More Details on the Baidu Hack Emerge
Article by George Norman
On 13 Jan 2010
Yesterday we reported that China’s number one search engine had been hacked by a group of hackers calling themselves the Iranian Cyber Army. Visitors to Baidu.com were presented with an image of the Iranian flag and message that read “This site has been hacked by Iranian Cyber Army.” Normal Baidu service was restored within a couple of hours, but no details on what exactly happened were released.

This was not the first time the Iranian Cyber Army defaced a popular site. Back in December the same Iranian army managed to hijack Twitter’s DNS (Domain Name System) and direct traffic away from the micro-blogging site and towards an image of the Iranian national flag and the same “This site has been hacked by Iranian Cyber Army” message.

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DNS, for those of you that do not know this, converts readable site names like site.com into a sequence of numbers that the internet uses to direct users to a particular site. By changing the DNS, when someone types site.com he is directed to anothersite.com instead of site.com. Since the Iranian Cyber Army used DNS hijacking when they attacked Twitter, it was believed that they used the same technique against Baidu. As it turns out, we weren’t wrong to believe this.

“Services on Baidu's main website www.baidu.com were interrupted today due to external manipulation of its DNS (Domain Name Server) in the U.S. Baidu has been resolving this issue and the majority of services have been restored," Baidu spokesman Victor Tseng said in a statement.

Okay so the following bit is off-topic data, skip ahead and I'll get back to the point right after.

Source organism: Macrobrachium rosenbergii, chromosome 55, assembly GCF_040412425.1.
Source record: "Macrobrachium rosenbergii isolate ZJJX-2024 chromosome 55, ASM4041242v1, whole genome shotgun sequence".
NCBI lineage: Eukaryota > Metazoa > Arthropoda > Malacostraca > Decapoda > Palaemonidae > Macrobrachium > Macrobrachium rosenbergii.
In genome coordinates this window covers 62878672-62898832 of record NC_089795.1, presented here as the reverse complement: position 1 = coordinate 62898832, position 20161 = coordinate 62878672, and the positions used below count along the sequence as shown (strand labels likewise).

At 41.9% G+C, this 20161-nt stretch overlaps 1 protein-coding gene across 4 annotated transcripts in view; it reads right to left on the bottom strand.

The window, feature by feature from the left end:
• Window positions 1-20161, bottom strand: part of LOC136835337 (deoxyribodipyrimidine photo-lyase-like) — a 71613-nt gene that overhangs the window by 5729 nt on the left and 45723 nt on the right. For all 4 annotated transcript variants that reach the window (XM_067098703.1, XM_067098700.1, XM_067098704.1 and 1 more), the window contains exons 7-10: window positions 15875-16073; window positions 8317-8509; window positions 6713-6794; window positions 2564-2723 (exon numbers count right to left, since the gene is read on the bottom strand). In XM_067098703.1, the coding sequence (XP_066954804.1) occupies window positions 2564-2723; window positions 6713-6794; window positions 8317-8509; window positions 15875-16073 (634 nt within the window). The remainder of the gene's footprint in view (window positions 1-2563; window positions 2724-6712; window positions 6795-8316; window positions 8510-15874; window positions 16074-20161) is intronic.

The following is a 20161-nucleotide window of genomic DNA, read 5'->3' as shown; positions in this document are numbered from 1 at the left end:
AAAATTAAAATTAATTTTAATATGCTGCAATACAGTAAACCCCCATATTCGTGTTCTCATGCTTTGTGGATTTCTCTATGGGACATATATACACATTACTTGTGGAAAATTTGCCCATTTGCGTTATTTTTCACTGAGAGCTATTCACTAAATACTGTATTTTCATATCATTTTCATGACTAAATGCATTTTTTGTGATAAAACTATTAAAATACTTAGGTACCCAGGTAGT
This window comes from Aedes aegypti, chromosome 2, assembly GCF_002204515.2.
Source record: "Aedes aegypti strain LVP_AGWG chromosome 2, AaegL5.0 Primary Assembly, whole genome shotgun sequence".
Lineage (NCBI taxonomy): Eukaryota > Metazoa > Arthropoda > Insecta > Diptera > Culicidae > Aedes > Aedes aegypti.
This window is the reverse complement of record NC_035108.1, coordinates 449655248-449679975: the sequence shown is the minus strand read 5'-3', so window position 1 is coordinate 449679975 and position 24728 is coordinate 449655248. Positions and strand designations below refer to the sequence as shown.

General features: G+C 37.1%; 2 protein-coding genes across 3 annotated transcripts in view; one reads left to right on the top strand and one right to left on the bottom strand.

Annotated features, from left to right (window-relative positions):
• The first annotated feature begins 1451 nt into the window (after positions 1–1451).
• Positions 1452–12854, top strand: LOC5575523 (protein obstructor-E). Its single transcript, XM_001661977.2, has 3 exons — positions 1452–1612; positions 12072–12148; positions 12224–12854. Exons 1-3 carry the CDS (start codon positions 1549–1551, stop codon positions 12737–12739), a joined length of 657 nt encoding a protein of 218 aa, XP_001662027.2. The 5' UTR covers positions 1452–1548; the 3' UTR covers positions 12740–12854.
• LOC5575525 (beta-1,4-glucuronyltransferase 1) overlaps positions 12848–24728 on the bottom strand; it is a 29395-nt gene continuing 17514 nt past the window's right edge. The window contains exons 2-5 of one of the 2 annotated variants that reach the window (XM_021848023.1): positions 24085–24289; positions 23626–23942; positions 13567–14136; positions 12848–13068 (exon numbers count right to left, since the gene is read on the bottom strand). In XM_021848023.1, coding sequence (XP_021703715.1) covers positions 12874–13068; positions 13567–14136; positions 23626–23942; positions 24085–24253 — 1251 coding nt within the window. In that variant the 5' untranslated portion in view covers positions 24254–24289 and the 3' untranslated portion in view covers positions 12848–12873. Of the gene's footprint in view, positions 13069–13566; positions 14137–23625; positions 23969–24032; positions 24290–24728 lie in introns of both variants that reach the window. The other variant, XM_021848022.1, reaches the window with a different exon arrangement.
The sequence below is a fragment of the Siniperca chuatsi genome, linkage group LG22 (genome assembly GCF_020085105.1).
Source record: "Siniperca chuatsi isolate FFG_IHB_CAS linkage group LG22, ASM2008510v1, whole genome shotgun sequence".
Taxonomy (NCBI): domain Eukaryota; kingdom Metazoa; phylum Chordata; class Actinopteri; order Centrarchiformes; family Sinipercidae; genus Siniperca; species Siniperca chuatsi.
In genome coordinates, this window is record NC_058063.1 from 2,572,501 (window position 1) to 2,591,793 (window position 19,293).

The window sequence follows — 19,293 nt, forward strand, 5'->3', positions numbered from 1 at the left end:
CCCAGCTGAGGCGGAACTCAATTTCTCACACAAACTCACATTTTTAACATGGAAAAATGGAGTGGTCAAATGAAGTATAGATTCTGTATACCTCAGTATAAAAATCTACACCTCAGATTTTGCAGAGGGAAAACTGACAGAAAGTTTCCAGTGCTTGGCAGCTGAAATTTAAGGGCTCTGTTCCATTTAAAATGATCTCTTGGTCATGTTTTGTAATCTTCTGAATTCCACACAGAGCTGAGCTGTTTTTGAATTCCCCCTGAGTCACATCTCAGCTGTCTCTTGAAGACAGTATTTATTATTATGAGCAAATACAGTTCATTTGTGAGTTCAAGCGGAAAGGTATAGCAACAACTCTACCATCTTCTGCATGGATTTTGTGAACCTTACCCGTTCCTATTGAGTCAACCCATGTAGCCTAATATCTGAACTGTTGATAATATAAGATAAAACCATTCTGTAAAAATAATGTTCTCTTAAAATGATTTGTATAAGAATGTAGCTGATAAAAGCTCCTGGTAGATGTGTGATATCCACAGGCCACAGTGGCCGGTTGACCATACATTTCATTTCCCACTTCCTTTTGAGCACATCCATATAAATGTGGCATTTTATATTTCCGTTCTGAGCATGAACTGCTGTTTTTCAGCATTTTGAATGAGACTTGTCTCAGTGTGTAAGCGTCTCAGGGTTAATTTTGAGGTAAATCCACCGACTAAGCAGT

According to Wang Zhantao, an expert with Beijing Rising International Software Co. Ltd, Baidu has an “almost perfect inner security system” but DNS security is the responsibility of domain name registers. The Iranian Cyber Army, by successfully social engineering the domain registrant, a Baidu employee with access to the control panel, managed to direct traffic away from Baidu.com and towards the site of the Iranian Cyber Army’s choice.

Attacking Twitter left some mumbling with discontent, but no retaliation ensued. Well, when you attack China’s biggest search engine you are going to ruffle a few feathers. Like for example the highly developed collectivist hacking community Honker Union for China. The Chinese hackers have started to deface Iranian sites as retaliation for the Baidu DNS hijacking. The Honker Union for China says the retaliation is meant to “let the world hear the voice of China” and “defend the country’s dignity across the world“.



Tags: Baidu, Iranian Cyber Security, Hacker
About the author: George Norman
George is a news editor.
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More Details on the Baidu Hack Emerge
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